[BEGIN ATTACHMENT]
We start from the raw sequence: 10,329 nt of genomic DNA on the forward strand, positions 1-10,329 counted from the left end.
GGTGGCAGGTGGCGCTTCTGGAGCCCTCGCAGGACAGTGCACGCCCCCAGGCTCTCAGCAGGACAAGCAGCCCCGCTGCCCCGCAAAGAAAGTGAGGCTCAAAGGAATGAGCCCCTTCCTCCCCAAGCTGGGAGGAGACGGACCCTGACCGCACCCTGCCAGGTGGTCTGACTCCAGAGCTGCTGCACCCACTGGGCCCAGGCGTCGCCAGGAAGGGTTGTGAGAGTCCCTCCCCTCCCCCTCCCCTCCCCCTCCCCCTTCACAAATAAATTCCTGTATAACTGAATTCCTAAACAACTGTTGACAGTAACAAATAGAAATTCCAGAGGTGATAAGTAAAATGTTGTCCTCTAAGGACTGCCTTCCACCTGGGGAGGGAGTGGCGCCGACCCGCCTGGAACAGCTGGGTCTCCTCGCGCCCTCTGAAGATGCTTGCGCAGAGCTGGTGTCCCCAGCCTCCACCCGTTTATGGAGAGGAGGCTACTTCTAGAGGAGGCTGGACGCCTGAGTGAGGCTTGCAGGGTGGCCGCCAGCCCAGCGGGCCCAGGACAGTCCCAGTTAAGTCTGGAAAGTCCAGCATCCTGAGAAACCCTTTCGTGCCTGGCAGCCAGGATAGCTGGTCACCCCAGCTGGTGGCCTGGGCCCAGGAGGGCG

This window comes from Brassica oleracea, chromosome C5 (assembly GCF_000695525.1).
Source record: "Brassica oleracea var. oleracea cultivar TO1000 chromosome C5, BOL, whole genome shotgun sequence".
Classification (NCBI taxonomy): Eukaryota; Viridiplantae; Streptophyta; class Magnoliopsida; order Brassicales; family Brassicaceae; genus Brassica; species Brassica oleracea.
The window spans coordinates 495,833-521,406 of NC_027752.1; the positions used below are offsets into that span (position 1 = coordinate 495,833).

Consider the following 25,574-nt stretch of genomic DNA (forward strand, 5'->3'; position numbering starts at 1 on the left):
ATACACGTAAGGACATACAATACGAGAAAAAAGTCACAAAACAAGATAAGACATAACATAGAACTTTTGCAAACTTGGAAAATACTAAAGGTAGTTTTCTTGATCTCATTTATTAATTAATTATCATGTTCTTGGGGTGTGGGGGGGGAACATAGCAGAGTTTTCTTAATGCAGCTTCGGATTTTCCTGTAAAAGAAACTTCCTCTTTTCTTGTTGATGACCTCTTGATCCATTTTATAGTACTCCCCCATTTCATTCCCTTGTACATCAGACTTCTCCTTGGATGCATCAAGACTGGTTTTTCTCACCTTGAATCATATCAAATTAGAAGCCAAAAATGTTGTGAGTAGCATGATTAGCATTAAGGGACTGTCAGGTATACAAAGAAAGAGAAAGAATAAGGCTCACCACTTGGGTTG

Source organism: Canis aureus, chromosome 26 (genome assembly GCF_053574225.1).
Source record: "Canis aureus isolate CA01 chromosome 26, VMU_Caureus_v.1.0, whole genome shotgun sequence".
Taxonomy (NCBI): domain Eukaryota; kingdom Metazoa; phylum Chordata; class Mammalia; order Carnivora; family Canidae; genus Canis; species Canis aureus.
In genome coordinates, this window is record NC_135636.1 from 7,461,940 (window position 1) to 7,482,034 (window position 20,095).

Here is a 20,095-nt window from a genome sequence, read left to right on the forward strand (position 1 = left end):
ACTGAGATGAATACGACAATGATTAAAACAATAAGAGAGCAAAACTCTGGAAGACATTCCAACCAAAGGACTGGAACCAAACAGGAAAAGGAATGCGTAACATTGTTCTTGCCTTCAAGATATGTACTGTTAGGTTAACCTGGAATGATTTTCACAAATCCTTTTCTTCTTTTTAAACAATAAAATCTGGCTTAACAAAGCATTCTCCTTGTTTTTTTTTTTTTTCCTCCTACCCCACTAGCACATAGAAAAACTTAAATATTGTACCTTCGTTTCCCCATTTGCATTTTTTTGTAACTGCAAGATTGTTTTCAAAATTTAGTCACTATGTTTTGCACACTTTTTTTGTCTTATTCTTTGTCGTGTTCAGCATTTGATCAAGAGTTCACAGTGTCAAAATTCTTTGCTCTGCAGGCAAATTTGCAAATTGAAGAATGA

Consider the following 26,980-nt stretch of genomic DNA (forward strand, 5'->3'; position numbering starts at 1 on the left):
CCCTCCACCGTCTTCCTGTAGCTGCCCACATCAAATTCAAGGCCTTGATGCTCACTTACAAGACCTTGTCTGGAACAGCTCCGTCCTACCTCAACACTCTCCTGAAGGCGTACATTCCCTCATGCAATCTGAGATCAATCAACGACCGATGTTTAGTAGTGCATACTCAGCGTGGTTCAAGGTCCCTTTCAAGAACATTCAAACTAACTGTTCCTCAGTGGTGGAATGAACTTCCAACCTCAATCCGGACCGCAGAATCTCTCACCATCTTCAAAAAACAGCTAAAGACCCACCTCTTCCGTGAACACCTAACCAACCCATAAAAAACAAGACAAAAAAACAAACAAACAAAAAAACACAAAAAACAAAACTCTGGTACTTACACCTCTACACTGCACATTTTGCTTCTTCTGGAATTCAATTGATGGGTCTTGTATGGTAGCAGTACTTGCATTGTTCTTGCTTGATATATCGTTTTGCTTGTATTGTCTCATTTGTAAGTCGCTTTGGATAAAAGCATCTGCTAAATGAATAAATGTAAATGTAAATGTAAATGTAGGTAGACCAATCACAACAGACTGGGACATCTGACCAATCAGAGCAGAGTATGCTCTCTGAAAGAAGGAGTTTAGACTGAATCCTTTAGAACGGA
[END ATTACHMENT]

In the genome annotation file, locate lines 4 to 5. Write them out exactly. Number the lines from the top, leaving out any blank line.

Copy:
Source record: "Brassica oleracea var. oleracea cultivar TO1000 chromosome C5, BOL, whole genome shotgun sequence".
Classification (NCBI taxonomy): Eukaryota; Viridiplantae; Streptophyta; class Magnoliopsida; order Brassicales; family Brassicaceae; genus Brassica; species Brassica oleracea.